1932

Abstract

Early influences led me first to medical school with a view to microbiology, but I felt the lack of a deeper foundation and changed to chemistry, which in turn led me to physics and mathematics. I moved to the University of Cape Town to work on the X-ray crystallography of some small organic compounds. I developed a new method of using molecular structure factors to solve the crystal structure, which won me a research studentship to Trinity College Cambridge and the Cavendish Laboratory. There I worked on the austenite-pearlite transition in steel. This is governed by the dissipation of latent heat, and I ended up numerically solving partial differential equations. I used the idea of nucleation and growth during the phase change, which had its echo when I later tackled the assembly of (TMV) from its constituent RNA and protein subunits.

I wanted to move on to X-ray structure analysis of large biological molecules and obtained a Nuffield Fellowship to work in J.D. Bernal's department at Birkbeck College, London. There, I met Rosalind Franklin, who had taken up the study of TMV. I was able to interpret some of Franklin's beautiful X-ray diffraction patterns of the virus particle. From then on, my fate was sealed.

After Franklin's untimely death in 1958, I moved in 1962 to the newly built MRC Laboratory of Molecular Biology in Cambridge, which, under Max Perutz, housed the original MRC unit from the Cavendish Laboratory. I was thus privileged to join the Laboratory at an early stage in its expansion and consequently able to take advantage of, and to help build up, its then unique environment of intellectual and technological sophistication. There I have remained ever since.

Loading

Article metrics loading...

/content/journals/10.1146/annurev.biochem.79.091407.093947
2010-07-07
2024-04-13
Loading full text...

Full text loading...

/deliver/fulltext/biochem/79/1/annurev.biochem.79.091407.093947.html?itemId=/content/journals/10.1146/annurev.biochem.79.091407.093947&mimeType=html&fmt=ahah

Literature Cited

  1. Fraenkel-Conrat H, Williams RC. 1.  1955. Reconstitution of active Tobacco mosaic virus from its inactive protein and nucleic acid components. Proc. Natl. Acad. Sci. USA 41:690–98 [Google Scholar]
  2. Fraenkel-Conrat H, Singer B. 2.  1959. Reconstitution of Tobacco mosaic virus. III. Improved methods and the use of mixed nucleic acids. Biochim. Biophys. Acta 33:359–70 [Google Scholar]
  3. Matthews REF. 3.  1966. Reconstitution of Turnip yellow mosaic virus RNA with TMV protein subunits. Virology 30:82–96 [Google Scholar]
  4. Stubbs G, Warren S, Holmes K. 4.  1977. Structure of RNA and RNA binding site in Tobacco mosaic virus from 4-A map calculated from X-ray fibre diagrams. Nature 267:216–21 [Google Scholar]
  5. Holmes KCJ. 5.  1979. Protein-RNA interactions during TMV assembly. J. Supramol. Struct. 12:305–20 [Google Scholar]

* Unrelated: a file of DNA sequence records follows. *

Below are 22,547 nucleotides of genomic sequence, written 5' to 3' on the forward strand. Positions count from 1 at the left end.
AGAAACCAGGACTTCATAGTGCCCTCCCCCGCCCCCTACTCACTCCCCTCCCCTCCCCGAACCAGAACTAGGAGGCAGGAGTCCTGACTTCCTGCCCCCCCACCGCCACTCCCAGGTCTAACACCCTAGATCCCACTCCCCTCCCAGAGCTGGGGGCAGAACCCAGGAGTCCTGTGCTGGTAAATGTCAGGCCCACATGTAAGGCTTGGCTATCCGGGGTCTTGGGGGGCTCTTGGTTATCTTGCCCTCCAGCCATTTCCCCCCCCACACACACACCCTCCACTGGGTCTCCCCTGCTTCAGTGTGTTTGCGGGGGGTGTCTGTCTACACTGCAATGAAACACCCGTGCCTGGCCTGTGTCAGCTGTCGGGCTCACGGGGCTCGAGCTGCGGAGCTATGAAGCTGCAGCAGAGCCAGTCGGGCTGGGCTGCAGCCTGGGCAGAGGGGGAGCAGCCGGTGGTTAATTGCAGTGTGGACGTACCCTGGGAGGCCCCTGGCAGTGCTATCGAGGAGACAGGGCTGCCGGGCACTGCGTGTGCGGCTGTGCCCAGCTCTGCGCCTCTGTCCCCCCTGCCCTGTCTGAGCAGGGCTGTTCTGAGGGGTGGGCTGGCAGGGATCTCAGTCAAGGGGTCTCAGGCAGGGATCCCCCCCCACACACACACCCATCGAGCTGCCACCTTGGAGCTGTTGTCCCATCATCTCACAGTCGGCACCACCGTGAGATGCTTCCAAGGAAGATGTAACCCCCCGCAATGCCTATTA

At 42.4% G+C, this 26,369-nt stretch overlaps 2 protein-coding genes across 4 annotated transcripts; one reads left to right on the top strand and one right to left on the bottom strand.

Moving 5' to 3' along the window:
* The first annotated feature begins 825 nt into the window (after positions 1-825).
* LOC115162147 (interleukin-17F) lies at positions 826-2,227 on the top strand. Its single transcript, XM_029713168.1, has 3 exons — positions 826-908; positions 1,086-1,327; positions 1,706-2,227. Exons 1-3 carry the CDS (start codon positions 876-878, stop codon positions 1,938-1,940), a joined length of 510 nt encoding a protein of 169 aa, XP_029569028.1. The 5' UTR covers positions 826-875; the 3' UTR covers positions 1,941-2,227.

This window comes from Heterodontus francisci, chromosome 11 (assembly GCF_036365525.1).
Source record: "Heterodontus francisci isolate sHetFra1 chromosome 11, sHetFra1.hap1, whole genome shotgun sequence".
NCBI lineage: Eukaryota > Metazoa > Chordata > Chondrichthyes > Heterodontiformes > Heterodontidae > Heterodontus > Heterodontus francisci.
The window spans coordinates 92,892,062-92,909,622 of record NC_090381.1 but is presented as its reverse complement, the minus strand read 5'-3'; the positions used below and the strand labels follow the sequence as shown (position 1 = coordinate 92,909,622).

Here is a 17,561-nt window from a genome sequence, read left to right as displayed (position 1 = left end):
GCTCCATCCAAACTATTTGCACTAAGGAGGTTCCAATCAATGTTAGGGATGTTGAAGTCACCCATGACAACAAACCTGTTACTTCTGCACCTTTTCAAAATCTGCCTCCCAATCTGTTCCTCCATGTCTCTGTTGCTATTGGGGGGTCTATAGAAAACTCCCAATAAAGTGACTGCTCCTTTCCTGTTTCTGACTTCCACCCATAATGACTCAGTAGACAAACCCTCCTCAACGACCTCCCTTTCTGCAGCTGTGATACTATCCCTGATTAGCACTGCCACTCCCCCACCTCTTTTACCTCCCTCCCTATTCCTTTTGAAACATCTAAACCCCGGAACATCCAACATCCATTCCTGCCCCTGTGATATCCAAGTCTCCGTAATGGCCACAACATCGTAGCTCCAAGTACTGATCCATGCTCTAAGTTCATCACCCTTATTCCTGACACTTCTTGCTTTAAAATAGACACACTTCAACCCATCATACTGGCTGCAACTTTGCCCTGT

6. Schramm G, Zillig WZ. 6.  1955. Überdie Struktur des Tabakmosaikvirus IV. Die Reggregation des nucleinsäuve Freien. Protein Z. Naturforschung Ser. B 10:493–98 [Google Scholar]
  7. Caspar DLD. 7.  1963. Assembly and stability of the Tobacco mosaic virus particle. Adv. Protein Chem 18:37–121 [Google Scholar]
  8. Finch JT, Leberman R, Chang Y-S, Klug A. 8.  1966. Rotational symmetry of the two turn disk aggregate of Tobacco mosaic virus protein. Nature 212:349–50 [Google Scholar]
  9. Bricogne G. 9.  1976. Methods and programs for direct-space exploitation of geometric redundancies. Acta Crystallogr. Sect. A 32:832–47 [Google Scholar]
  10. Bloomer AC, Champness JN, Bricogne G, Staden R, Klug A. 10.  1978. Protein disk of Tobacco mosaic virus at 2.8 angstrom resolution showing the interactions within and between subunits. Nature 276:362–68 [Google Scholar]
  11. Lauffer MA, Stevens CL. 11.  1968. Structure of the Tobacco mosaic virus particle; polymerization of Tobacco mosaic virus protein. Adv. Virus Res. 13:1–63 [Google Scholar]
  12. Durham AC, Finch JT, Klug A. 12.  1971. States of aggregation of Tobacco mosaic virus protein. Nat. New Biol. 299:37–42 [Google Scholar]
  13. Durham AC, Klug A. 13.  1971. Polymerization of Tobacco mosaic virus protein and its control. Nat. New Biol. 299:42–46 [Google Scholar]
  14. Klug A, Durham ACH. 14.  1971. The disk of TMV protein and its relations to the helical and other modes of aggregation. Cold Spring Harb. Symp. Quant. Biol. 36:449–60 [Google Scholar]
  15. Butler PJG, Klug A. 15.  1971. Assembly of the particle of Tobacco mosaic virus from RNA and disks of protein. Nat. New Biol. 229:47–50 [Google Scholar]
  16. Fukuda M, Ohno T, Okada Y, Otsuki Y, Takebe I. 16.  1978. Kinetics of biphasic reconstitution of Tobacco mosaic virus in vitro. Proc. Natl. Acad. Sci. USA 75:1727–30 [Google Scholar]
  17. Butler PJG, Lomonossoff GP. 17.  1980. RNA-protein interactions in the assembly of Tobacco mosaic virus. Biophys. J. 32:295–312 [Google Scholar]
  18. Zimmern D, Butler PJG. 18.  1977. The isolation of Tobacco mosaic virus RNA fragments containing the origin for viral assembly. Cell 11:455–62 [Google Scholar]